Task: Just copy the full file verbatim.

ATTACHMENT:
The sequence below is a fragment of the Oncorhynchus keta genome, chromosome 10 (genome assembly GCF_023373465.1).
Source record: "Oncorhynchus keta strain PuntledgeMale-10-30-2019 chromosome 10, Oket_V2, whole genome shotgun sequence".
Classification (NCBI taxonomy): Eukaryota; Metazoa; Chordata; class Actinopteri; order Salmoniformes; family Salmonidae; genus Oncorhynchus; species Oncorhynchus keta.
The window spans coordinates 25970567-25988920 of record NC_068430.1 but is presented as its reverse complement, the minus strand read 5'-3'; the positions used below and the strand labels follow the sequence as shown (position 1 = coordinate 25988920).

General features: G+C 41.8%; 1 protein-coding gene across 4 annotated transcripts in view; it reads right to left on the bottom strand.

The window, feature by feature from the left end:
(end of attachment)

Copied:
The sequence below is a fragment of the Oncorhynchus keta genome, chromosome 10 (genome assembly GCF_023373465.1).
Source record: "Oncorhynchus keta strain PuntledgeMale-10-30-2019 chromosome 10, Oket_V2, whole genome shotgun sequence".
Classification (NCBI taxonomy): Eukaryota; Metazoa; Chordata; class Actinopteri; order Salmoniformes; family Salmonidae; genus Oncorhynchus; species Oncorhynchus keta.
The window spans coordinates 25970567-25988920 of record NC_068430.1 but is presented as its reverse complement, the minus strand read 5'-3'; the positions used below and the strand labels follow the sequence as shown (position 1 = coordinate 25988920).

General features: G+C 41.8%; 1 protein-coding gene across 4 annotated transcripts in view; it reads right to left on the bottom strand.

The window, feature by feature from the left end: